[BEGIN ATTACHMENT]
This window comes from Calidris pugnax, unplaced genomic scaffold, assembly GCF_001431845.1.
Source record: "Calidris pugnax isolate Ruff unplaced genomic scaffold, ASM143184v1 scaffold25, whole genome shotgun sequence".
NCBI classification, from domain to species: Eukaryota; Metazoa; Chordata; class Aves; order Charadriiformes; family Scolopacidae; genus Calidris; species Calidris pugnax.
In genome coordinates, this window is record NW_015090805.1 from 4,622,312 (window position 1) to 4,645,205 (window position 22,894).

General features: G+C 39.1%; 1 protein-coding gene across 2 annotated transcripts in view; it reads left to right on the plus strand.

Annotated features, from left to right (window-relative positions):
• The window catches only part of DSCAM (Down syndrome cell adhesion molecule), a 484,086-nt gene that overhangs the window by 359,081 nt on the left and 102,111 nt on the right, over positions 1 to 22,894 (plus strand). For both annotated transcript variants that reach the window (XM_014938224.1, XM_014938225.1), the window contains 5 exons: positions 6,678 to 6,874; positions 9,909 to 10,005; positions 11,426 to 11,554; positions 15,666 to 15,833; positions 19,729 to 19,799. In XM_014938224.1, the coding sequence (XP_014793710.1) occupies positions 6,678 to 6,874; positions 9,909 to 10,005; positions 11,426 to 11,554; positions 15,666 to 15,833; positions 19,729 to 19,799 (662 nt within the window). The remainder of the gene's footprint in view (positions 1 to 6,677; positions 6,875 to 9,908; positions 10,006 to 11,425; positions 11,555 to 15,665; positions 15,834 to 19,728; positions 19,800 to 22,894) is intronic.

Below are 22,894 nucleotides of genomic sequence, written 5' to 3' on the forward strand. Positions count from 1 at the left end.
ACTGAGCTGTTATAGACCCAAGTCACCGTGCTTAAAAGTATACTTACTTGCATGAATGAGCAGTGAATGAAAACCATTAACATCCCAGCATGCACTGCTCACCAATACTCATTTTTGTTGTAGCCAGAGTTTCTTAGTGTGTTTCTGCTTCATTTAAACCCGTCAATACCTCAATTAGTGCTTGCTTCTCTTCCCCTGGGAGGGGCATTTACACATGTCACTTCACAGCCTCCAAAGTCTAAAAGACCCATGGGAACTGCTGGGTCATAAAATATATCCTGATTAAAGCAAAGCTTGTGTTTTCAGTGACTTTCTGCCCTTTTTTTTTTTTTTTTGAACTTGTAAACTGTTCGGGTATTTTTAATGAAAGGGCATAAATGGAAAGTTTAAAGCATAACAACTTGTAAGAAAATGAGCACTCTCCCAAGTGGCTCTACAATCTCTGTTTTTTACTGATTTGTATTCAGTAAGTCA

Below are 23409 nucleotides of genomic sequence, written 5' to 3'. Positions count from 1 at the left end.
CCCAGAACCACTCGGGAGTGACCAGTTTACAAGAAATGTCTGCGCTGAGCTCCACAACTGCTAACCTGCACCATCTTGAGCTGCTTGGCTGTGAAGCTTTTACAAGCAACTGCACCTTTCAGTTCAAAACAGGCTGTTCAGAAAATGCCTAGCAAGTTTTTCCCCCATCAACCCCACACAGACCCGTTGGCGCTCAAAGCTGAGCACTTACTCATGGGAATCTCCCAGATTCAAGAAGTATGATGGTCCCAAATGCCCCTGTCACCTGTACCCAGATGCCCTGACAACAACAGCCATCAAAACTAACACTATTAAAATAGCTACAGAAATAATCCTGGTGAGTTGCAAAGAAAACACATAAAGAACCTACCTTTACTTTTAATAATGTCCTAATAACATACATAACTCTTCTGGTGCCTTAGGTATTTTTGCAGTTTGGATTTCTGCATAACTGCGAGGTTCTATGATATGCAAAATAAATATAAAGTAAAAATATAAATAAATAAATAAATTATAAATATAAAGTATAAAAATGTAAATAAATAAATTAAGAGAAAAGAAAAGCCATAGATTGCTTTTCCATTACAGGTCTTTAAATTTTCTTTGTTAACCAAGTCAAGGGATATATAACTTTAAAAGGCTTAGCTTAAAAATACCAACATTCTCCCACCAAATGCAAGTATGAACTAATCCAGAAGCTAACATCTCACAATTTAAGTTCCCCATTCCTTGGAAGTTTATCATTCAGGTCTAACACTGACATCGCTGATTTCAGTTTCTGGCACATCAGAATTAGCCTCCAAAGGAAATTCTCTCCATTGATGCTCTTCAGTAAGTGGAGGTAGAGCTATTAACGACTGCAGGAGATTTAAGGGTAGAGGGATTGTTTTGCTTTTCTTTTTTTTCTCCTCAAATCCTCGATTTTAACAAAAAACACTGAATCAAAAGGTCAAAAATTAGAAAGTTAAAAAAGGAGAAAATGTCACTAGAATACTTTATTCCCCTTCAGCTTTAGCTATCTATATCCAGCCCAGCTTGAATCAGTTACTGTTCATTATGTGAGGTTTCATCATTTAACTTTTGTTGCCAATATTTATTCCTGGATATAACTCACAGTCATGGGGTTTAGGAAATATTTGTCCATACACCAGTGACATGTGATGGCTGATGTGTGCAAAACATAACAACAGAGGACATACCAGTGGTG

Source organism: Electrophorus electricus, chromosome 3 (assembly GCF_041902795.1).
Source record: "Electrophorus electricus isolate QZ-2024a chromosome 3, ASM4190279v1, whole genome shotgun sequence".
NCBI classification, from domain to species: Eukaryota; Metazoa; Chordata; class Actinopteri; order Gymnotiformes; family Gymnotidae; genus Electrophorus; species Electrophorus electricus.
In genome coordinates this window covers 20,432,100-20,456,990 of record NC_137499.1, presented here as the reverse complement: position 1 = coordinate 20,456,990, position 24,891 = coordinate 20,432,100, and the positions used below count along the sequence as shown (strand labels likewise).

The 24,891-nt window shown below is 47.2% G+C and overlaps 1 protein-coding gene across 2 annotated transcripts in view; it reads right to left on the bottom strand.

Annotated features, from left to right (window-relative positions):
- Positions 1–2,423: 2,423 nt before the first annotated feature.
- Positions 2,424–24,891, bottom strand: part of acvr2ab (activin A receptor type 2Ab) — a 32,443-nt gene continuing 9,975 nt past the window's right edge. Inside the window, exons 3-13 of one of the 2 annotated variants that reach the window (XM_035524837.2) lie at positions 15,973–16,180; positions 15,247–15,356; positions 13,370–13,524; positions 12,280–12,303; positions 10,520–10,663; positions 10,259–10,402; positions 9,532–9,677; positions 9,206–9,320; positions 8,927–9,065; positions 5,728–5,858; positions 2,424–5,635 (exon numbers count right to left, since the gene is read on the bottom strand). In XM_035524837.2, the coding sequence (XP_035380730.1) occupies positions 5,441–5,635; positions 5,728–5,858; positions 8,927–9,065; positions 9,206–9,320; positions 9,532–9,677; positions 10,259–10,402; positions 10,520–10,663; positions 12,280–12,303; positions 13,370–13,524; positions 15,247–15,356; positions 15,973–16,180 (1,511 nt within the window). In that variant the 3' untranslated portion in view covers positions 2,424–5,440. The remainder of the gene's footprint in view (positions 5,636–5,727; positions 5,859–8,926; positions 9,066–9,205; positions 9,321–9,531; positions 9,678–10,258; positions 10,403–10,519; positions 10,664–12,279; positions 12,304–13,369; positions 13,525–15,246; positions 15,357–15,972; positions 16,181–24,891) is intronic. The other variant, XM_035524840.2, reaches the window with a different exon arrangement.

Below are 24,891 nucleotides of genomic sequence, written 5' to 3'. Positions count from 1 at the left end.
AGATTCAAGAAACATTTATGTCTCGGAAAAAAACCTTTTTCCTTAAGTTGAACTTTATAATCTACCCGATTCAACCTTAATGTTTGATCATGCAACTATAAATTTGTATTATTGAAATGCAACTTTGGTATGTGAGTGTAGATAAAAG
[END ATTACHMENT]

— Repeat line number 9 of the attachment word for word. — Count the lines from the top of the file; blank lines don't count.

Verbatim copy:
ACTGAGCTGTTATAGACCCAAGTCACCGTGCTTAAAAGTATACTTACTTGCATGAATGAGCAGTGAATGAAAACCATTAACATCCCAGCATGCACTGCTCACCAATACTCATTTTTGTTGTAGCCAGAGTTTCTTAGTGTGTTTCTGCTTCATTTAAACCCGTCAATACCTCAATTAGTGCTTGCTTCTCTTCCCCTGGGAGGGGCATTTACACATGTCACTTCACAGCCTCCAAAGTCTAAAAGACCCATGGGAACTGCTGGGTCATAAAATATATCCTGATTAAAGCAAAGCTTGTGTTTTCAGTGACTTTCTGCCCTTTTTTTTTTTTTTTTGAACTTGTAAACTGTTCGGGTATTTTTAATGAAAGGGCATAAATGGAAAGTTTAAAGCATAACAACTTGTAAGAAAATGAGCACTCTCCCAAGTGGCTCTACAATCTCTGTTTTTTACTGATTTGTATTCAGTAAGTCA